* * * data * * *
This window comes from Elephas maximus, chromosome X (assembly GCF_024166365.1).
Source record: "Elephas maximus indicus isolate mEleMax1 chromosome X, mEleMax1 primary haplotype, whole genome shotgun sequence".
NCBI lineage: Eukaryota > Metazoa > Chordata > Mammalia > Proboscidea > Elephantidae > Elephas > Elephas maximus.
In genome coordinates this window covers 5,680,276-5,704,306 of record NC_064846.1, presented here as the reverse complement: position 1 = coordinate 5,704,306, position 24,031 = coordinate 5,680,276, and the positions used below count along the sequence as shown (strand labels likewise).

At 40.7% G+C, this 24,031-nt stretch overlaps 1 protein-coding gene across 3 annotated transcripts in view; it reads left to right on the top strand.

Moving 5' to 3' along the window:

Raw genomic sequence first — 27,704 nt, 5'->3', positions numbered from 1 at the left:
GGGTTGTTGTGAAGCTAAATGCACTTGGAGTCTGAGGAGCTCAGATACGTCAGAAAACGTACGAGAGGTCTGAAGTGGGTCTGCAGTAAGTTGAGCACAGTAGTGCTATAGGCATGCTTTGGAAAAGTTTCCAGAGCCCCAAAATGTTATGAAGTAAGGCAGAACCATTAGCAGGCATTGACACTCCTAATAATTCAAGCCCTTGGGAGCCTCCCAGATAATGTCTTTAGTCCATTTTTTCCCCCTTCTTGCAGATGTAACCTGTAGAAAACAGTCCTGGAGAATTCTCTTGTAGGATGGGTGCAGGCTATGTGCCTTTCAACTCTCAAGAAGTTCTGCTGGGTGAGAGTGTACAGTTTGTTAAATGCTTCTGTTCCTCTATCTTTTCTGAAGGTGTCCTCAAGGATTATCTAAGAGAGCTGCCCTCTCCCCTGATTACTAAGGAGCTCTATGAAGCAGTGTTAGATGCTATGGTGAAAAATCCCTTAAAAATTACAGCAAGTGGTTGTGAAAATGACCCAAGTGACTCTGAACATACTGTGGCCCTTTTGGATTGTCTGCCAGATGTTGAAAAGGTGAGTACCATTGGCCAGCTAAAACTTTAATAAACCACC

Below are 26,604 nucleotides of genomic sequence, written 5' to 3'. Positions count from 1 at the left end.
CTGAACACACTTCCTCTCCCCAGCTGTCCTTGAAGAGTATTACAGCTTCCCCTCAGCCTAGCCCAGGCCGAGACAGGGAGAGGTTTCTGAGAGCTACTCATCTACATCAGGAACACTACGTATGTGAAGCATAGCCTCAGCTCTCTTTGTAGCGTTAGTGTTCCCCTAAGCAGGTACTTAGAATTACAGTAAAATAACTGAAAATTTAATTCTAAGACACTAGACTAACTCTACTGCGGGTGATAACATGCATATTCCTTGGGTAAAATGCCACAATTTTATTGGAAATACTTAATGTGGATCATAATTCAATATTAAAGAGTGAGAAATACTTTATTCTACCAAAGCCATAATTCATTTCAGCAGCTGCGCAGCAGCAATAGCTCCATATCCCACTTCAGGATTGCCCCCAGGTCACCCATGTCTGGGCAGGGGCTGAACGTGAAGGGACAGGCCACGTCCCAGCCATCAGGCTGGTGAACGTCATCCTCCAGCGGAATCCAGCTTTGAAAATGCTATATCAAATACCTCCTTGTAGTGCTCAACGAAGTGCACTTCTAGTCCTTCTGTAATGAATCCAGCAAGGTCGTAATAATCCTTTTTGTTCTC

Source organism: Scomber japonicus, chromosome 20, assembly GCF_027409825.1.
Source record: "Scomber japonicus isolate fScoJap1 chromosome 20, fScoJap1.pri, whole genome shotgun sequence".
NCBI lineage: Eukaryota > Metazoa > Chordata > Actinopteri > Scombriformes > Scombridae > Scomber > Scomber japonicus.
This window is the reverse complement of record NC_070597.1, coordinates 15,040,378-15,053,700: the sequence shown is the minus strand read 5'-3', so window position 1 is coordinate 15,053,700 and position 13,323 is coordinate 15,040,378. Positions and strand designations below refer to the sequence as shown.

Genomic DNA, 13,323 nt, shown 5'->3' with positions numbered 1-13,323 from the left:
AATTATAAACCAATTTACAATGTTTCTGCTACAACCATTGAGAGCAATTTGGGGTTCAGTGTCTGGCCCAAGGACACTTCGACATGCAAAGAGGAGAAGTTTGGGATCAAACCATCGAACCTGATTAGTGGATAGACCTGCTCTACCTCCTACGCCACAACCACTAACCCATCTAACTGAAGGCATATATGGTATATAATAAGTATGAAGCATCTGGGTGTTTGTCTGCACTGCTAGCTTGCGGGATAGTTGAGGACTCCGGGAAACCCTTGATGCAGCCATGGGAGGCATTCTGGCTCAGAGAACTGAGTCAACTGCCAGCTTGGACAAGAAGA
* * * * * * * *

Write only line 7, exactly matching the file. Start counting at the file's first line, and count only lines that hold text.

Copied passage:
Raw genomic sequence first — 27,704 nt, 5'->3', positions numbered from 1 at the left: